“She was at the hotel, upset [with us],” says Chilli. “Left Eye is only concerned about Left Eye.”
The tirade is fearsome. A TLC handler drifts into the suite and turns a whiter shade of pale at the tenor of the conversation. “You guys gonna talk about the tour at all?” she prompts, hopefully.
“We talked about the tour the other day,” snaps Chilli. “This is very important. What was I saying?”
Er, essentially that Lopes is jeopardizing what TLC have worked for since the release of their first album, Ooooooohhh…On the TLC Tip, in 1992. Surely, though, with the tour about to start and millions of dollars at stake, she wouldn’t jump ship now. Would she?
“She has commitments that she has to [honor],” asserts Chilli. “We just want to let everybody know what we go through. This is what T-Boz and Chilli have to deal with.”
Producer Dallas Austin, often referred to as the fourth member of TLC, chuckles when asked about the Left Eye situation. “They’re like sisters,” says Austin, the father of Chilli’s 2-year-old son, Tron. “I’ve seen this for years. Lisa started playing into a lot of bad stuff in the press because she feels it’s her job. She’ll admit it, too, like, ‘It’s my job to keep the press going.’ She does this wacky stuff, and the next day she’ll change her mind and the girls will get p—ed. They did that Vibe story and Lisa said, ‘I’m not into TLC.’ Then she does another article and says, ‘I love the girls to death and I’ll never leave.’… Lisa does it as a part of her character, kind of like the guys in Oasis.”
Just what makes this apparent human time bomb tick? Born in Philly, Lopes was raised in a household dominated by an alcoholic father, and she gravitated to music as an escape. In 1991, she and T-Boz were in an embryonic version of TLC. They caught the attention of Perri “Pebbles” Reid, then wife of LaFace co-owner L.A. Reid, who became their manager. When Chilli signed on as the third member, TLC was born.While Lopes’ first few years with the trio were scandal-free, her reputation as a loose cannon took hold after she was convicted of torching Rison’s house in 1994 (a crime for which she was fined and sentenced to five years’ probation). Soon after, she entered rehab for her own drinking problem.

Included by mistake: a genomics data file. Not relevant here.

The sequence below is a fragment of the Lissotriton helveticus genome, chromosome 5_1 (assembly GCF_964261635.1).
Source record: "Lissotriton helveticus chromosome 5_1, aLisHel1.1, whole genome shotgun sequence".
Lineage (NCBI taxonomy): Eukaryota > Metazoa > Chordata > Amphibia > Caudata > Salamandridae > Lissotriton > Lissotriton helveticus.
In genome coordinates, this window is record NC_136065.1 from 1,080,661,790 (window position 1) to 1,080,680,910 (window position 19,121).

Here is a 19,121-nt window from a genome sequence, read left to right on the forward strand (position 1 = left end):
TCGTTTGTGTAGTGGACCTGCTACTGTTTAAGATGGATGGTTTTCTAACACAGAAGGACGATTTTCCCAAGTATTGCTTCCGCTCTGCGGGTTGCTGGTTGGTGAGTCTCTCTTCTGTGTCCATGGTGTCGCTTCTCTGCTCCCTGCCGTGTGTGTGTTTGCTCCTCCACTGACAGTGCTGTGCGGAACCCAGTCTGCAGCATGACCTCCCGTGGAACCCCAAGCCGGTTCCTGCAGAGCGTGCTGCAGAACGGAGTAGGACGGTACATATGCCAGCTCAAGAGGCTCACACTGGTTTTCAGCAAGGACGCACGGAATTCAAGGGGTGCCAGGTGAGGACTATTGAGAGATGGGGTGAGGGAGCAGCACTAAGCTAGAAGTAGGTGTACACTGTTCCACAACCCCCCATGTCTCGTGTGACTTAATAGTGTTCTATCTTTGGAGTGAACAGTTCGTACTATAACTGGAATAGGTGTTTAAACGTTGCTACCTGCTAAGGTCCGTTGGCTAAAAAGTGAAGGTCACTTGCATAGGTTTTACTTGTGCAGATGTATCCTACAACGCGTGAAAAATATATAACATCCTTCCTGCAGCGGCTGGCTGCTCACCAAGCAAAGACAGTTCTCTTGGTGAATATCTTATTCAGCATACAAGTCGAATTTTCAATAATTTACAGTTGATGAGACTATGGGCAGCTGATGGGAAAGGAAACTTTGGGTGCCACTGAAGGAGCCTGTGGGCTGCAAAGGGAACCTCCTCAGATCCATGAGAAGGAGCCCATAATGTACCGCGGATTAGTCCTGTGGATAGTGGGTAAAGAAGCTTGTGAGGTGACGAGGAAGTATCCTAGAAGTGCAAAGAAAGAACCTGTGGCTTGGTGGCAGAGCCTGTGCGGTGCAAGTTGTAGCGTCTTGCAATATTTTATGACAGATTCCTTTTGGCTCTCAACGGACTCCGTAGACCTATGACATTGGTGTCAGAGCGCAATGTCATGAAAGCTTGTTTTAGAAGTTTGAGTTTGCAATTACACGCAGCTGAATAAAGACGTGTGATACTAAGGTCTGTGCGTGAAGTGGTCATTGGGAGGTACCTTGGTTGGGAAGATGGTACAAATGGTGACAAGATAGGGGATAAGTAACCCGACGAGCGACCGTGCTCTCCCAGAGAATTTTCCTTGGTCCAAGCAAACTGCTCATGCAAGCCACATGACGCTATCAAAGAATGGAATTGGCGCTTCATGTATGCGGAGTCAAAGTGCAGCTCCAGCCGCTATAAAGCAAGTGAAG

Austin confirms that Lopes was angered to the point of destruction by the fact that none of her songs were chosen for inclusion on FanMail. “She turned in eight songs, and they weren’t up to par,” he says. “It’s crazy, because she’d quit the group, then a couple of days later be like, ‘I’m back.’… She cries wolf a lot.”
And what of the wolf-child herself? “Wow,” she says some days later, when confronted with Chilli’s and T-Boz’s charges. She takes a few moments to collect her thoughts, then, with seeming indifference to her groupmates frustrations, coolly acknowledges a history of intragroup disagreements. She readily admits to being willful, to missing rehearsals, to being preoccupied with a solo project, and, perhaps most significantly, to quitting TLC. “I guess it was about a year and a half ago, right before we started working on FanMail. The process was taking such a long time, the record company wasn’t really adamant about pushing TLC, so that was my attempt to raise eyebrows and get some attention. I wanted to make [LaFace] think, How important is TLC? Is it important enough that if one of us were to leave, you guys would get on the ball? That was my way of doing it. As soon as that happened, chaos broke out. As soon as I sent the letter, T-Boz and Chilli called me and said, ‘Please don’t leave the group, let’s just do it one more time.’ I said, ‘That’s not a problem.’ From my perspective, me sending that letter did not take away or add to the relationship me and Chilli and T-Boz had. The problem was that we had different views and we wanted to go in separate directions.”
Just how different are those views? Lopes claims she never wanted to tour in the first place. Her TRL sick-out was a form of protest, an unwillingness to play the promotion game. “I don’t think [touring] is the best move for us. We have an agreement where we can’t make big money decisions unless it’s unanimous. But sometimes they like to think that two thirds rule. That’s the part that p—ed me off.”
Obviously, there is plenty of ill will all around. Given the unpretty picture painted by Chilli and T-Boz (who joke about replacing Left Eye with Virtual Vice if things don’t improve), and Left Eye’s righteous, if unruly, stance, it’ll take a load of tender loving care to hold these women together. The pressure-cooker conditions of their tour — which includes 17 U.S. shows in 1999 and will continue globally through October of next year — won’t help. But Austin, for one, is keeping the faith: “At the end of the day, all of them know TLC is their home. Left Eye wants attention. But she knows that if she drops out of this thing, that attention’s not gonna be there.”
Let’s see, how did that song go? Don’t go chasing waterfalls….